Student financial aid can be divided into two categories: federal student aid and college aid.
Federal Aid programs include grants, work-study, Stafford loans and PLUS loans.
- Grants: Unlike loans, grants may be based on financial need and don't need to be repaid. The US Department of Education runs a number of different grant programs, and other grants may be available through your state or school. Not everyone is eligible for every grant, however: grants often have different requirements and conditions, so be sure to check them all to see which ones you might qualify for. You may even be able to earn more than one!
- Federal Work-Study (FWS): FWS is another federal aid option that does not involve repayment. Work-study positions differ from other campus jobs only by their funding source. By filing a FAFSA (Free Application for Federal Student Aid), you also apply for FWS, which is earned based on your financial eligibility.
- Stafford Loans: These are loans for students, with the money coming either from the federal government or a bank, credit union, or other lender that participates in the program. Students entering into first year can apply to borrow between $5,500 and $9,500. These loans do need to be repaid, but the repayment schedules may differ. To apply for these loans you need to fill out a FAFSA, which you can do online.
- PLUS Loans: These are loans for parents who are supporting dependent undergraduate students. These funds are sent to the school and applied to your account, and will also eventually need to be repaid.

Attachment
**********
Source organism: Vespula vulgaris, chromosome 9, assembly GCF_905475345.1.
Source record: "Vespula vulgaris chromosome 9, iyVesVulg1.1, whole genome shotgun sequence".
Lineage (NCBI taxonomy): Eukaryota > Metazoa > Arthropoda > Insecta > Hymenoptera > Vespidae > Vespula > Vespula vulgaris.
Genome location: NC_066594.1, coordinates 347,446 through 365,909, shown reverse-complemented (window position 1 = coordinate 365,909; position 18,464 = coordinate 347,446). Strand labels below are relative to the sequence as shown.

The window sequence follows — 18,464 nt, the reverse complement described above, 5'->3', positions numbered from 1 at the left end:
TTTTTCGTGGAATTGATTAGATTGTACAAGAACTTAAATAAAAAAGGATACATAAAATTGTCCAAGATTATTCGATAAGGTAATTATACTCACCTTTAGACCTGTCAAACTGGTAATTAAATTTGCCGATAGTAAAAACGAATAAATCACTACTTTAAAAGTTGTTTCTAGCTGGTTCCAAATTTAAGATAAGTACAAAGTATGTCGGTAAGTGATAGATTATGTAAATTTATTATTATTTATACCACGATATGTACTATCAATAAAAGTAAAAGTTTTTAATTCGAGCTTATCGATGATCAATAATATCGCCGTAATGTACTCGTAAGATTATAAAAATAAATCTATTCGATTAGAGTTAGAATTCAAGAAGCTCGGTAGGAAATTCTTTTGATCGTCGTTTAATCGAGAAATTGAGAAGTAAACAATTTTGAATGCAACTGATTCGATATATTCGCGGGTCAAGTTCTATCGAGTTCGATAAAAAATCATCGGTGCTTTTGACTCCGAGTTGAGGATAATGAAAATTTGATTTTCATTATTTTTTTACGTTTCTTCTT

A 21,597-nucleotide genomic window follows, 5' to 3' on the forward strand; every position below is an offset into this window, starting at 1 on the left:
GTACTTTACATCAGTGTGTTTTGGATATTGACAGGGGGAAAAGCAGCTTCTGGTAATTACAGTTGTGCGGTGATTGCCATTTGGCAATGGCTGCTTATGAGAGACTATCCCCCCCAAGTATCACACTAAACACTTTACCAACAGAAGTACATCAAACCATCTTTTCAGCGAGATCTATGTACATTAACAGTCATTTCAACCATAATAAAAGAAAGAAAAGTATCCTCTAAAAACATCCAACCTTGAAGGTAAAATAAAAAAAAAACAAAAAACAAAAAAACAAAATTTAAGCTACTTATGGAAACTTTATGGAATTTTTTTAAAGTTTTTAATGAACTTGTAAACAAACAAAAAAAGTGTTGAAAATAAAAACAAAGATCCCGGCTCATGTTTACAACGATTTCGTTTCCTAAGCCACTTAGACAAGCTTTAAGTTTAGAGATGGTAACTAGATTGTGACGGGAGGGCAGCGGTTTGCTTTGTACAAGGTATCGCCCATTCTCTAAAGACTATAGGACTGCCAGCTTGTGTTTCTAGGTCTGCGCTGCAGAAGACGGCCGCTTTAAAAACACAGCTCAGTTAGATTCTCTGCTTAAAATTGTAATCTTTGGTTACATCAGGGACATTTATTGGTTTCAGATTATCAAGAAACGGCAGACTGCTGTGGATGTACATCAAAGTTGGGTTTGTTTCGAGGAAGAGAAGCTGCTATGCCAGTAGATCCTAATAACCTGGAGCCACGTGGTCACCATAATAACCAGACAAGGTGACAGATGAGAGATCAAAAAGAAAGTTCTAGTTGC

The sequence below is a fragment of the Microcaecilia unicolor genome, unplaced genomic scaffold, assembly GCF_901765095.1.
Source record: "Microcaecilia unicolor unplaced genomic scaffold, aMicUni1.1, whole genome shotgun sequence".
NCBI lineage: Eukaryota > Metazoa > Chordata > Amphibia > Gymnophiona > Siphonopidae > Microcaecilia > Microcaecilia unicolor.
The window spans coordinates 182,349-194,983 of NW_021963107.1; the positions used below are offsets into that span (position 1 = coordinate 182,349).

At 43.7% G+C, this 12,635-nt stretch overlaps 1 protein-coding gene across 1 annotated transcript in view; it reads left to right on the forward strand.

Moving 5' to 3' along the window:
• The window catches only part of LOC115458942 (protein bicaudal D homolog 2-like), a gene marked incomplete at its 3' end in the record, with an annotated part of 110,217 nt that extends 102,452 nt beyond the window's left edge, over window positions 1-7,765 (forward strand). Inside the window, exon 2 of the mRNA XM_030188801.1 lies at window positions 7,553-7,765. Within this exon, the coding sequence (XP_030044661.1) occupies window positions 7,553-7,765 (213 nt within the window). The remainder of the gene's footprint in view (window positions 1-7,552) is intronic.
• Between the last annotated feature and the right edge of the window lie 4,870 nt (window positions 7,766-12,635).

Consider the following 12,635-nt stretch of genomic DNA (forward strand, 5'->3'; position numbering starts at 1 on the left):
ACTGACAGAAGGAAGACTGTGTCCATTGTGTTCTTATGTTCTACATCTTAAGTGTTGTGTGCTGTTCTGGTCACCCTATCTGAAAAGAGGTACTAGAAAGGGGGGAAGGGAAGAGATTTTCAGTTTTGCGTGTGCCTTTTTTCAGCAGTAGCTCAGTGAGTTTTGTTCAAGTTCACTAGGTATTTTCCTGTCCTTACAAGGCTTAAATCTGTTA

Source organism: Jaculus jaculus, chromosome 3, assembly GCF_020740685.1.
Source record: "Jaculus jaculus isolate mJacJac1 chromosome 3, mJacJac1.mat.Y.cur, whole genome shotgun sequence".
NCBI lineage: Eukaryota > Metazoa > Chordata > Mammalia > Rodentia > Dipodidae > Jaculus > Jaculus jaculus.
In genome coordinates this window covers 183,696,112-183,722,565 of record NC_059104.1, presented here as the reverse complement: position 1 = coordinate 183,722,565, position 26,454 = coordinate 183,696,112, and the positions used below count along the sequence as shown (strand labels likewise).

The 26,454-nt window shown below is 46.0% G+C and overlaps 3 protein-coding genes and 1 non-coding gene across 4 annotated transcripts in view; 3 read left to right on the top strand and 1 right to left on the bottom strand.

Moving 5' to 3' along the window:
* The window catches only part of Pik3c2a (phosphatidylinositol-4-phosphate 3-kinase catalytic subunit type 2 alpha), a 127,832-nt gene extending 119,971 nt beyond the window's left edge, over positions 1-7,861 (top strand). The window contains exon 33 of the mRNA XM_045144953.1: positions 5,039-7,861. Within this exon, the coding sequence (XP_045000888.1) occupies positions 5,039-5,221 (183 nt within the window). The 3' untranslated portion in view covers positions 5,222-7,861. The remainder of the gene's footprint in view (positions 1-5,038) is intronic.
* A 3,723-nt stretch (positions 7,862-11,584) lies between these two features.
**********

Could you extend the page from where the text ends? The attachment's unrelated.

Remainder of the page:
College aid involves several types of funding. On one hand, colleges administer federal campus-based aid programs. This need-based aid is made up of three federal programs that are administered directly by the colleges. Not all schools participate in all three, so check with the colleges you are considering. These campus-based programs provide a limited amount of funds for each school to administer each year, so be sure to apply for federal campus-based aid early. Each school sets its own deadlines for campus-based aid which differ from the FAFSA deadlines.
On the other hand, institutional or college grants help make up the difference between college costs and what a family can be expected to contribute. Grants are given according to financial need, but also for students from specific situations, such as out-of-state or diversity grants for traditionally underrepresented students. Most private universities and colleges have a division or department of financial aid where you can often find a cost/ financial aid calculator, lists of financial aid available and the necessary downloadable forms. Some grants come with certain obligations, so you'll want to find out about the types of grants awarded by each college you are considering. Don't be shy about contacting a school's financial aid office for information!
NOTE: Financial aid may be available for those who qualify. Job placement is not guaranteed.